None of us are able to achieve success without some help along the way. Is there a particular person who you are grateful towards who helped get you to where you are? Can you share a story about that?

My wife. Without a doubt. She helped me when I was lost early on in my career, when I discovered that something was missing from the way we take care of patients. She introduced me to Dr. Andrew Weil and Integrative Medicine and although I was initially resistant (being very traditionally trained), she persisted and I finally started learning about Integrative Medicine and found that it was fascinating and filled with a lot of evidence basis for some very interesting therapies and treatments. From there, I decided to pursue formal training in integrative medicine and the rest is history! I have incredible physician mentors who have helped me get to where I am today, but I have to give credit to my wife, where the idea to do what I’m doing now came from!

Ok thank you for all that. Now let’s move to the main focus of our interview. We all know that it’s important to eat more vegetables, eat less sugar, exercise more, and get better sleep etc. But while we know it intellectually, it’s often difficult to put it into practice and make it a part of our daily habits. In your opinion what are the 3 main blockages that prevent us from taking the information that we all know, and integrating it into our lives?

This is a great question. Often the biggest challenge is ourselves. One of the things I enjoy helping people doing is figuring out how to implement these healthy strategies into their lifestyle. It truly is a personalized process. I think time management is a big obstacle; it’s important to look at your schedule and map out how and when you can do certain things. Setting priorities on what we do day to day can also often be an obstacle; it is important to remember what is truly a priority (exercise) vs. something we do for fun (check social media) and think about how we can do both or set time limits on less essential activities. Fear of trying something new is also an obstacle, believe it or not. And while trying new things and practicing different lifestyle habits might be intimidating at first, this is actually the most exciting part of becoming healthier because you will learn about so many new and different things and what you thought was once difficult will be seemless months down the road. It’s important to remember that you don’t have to do everything at once. Actually, you shouldn’t. Pace yourself. There is no race. It’s not a marathon. It’s your life. You have time. Enjoy it!

Can you please share your “5 Non-Intuitive Lifestyle Tweaks That Will Dramatically Improve One’s Wellbeing”? (Please share a story or an example for each, and feel free to share ideas for mental, emotional and physical health.)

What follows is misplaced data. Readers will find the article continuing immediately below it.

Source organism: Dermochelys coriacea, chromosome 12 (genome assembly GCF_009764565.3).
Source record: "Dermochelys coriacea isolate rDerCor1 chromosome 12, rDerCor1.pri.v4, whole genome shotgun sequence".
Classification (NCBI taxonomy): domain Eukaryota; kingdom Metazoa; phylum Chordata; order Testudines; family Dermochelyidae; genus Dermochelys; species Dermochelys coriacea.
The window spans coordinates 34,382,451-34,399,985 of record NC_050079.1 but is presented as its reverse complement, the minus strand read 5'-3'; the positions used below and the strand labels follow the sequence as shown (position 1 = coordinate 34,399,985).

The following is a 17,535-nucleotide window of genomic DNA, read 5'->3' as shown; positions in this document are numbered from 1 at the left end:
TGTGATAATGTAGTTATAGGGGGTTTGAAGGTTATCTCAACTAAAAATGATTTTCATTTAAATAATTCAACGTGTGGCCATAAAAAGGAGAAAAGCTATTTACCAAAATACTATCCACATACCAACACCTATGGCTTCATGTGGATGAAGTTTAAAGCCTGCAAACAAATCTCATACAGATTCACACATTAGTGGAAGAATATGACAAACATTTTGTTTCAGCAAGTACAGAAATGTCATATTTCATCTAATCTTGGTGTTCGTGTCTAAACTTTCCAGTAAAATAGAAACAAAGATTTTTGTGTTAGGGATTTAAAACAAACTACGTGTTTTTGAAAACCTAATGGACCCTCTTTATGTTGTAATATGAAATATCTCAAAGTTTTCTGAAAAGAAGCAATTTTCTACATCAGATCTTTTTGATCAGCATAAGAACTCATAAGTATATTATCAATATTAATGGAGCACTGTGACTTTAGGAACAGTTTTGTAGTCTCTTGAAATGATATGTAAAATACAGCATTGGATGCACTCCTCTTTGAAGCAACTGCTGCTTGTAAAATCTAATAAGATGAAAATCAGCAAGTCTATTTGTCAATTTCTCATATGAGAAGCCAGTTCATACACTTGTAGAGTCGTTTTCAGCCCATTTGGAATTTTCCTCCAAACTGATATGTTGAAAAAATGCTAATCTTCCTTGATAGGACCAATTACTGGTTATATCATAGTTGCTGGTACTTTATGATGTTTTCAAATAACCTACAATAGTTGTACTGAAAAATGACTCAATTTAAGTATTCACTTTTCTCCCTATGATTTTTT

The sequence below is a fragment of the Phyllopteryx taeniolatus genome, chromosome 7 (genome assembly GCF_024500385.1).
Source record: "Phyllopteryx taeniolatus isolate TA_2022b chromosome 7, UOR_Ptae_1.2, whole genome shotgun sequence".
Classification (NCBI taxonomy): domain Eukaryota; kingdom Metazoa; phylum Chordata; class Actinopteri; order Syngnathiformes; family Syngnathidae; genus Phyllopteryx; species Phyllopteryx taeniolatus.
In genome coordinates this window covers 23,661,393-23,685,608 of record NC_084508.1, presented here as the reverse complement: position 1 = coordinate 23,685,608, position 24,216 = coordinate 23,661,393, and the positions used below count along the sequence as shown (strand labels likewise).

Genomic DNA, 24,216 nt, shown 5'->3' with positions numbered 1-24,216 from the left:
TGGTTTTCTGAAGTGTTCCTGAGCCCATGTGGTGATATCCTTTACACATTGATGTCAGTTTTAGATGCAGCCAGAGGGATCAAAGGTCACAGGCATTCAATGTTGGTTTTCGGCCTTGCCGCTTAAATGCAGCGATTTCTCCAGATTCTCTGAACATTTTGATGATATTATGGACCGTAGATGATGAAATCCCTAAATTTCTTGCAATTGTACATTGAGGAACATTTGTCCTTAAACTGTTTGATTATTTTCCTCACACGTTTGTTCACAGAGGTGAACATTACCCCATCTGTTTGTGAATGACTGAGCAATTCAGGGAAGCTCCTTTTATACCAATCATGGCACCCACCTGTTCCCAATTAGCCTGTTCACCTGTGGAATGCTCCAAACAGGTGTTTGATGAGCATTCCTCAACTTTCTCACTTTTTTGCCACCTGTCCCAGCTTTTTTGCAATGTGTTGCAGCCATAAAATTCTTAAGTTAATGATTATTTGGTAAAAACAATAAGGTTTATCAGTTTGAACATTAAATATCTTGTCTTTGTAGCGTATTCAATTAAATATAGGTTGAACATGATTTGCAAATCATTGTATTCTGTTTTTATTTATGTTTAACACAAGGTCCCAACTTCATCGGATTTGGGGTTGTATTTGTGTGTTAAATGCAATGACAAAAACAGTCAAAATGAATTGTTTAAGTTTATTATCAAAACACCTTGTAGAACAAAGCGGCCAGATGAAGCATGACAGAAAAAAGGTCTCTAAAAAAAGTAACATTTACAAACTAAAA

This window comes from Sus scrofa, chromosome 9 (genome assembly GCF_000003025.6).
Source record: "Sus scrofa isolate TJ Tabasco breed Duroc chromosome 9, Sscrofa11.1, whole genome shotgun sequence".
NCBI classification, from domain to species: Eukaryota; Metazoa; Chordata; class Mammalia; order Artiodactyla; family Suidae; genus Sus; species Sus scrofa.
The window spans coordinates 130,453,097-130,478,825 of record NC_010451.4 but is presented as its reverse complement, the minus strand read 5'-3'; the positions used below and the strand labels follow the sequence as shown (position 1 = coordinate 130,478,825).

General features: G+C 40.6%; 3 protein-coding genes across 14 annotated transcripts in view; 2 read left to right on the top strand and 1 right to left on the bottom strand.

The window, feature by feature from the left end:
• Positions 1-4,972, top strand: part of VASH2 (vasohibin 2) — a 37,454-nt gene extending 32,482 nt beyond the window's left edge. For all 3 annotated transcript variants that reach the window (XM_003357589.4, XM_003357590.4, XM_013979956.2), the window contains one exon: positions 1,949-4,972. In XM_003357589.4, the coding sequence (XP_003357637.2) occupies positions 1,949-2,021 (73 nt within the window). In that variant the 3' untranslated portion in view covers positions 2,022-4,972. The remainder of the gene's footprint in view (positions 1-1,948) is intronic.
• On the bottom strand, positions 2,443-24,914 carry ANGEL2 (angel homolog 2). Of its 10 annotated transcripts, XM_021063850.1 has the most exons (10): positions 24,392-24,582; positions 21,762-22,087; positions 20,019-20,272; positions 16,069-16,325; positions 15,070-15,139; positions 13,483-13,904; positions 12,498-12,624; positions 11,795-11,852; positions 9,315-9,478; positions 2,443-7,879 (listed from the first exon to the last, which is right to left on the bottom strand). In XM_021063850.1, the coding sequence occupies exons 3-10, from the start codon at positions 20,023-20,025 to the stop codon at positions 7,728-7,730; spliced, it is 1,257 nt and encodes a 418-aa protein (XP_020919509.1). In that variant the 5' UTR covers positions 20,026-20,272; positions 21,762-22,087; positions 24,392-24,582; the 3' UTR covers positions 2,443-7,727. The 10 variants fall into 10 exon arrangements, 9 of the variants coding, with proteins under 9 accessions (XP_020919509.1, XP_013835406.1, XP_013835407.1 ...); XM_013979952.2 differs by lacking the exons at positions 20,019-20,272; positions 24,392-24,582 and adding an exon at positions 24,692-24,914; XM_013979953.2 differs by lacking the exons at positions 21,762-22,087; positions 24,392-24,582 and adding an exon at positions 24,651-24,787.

Trying natural therapies whenever possible and safe. This is important because sometimes the medications we take cause other problems. If we can solve a problem more simply and safely, then we certainly should try to.

Breathwork is so important for stress reduction. I consider it the gateway to mindfulness. Sometimes starting off your stress reduction routine can be intimidating. I don’t pressure people to meditate right off the bat. I teach them about breathwork, which is simple and easy to do and only takes a few minutes. Once you get the hang of this, you are ready to move on to something that might require a little more effort.

Look at EWG.org (The Environmental Working Group) to get an idea of what foods you really need to organic and which products are safest for you and your family. Toxins can certainly impact your health; if we can identify safer products and cleaner foods to eat we will be one step ahead of the game.

Use a tracker to keep track of things like your resting heart rate, heart rate variability, sleep patterns, etc. These can be so helpful in identifying where you need a little extra help so you can make changes quickly and see how your body responds.

Do something nice for yourself and/or someone else, and do it often! Kindness and compassion as very key components to being healthy, happy, and living longer. It sounds so elementary to say something like this but there is actually scientific literature that underscores how important this simple concept really is. Keep paying it forward and keep putting good energy into the world. If you do this, it will certainly come back to you.

As an expert, this might be obvious to you, but I think it would be instructive to articulate this for the public. Aside from weight loss, what are 3 benefits of daily exercise? Can you explain?

Exercise is important for our gut microbiome. Studies suggest that those who exercise have a more diverse and resilient gut microbiome. This is important because our microbiome is the seat of our immune system and is central to optimizing health.

Exercise is important for reducing your risk of heart disease and diabetes. It helps your body manage blood sugar and insulin levels and also helps reduce levels of inflammation in our body.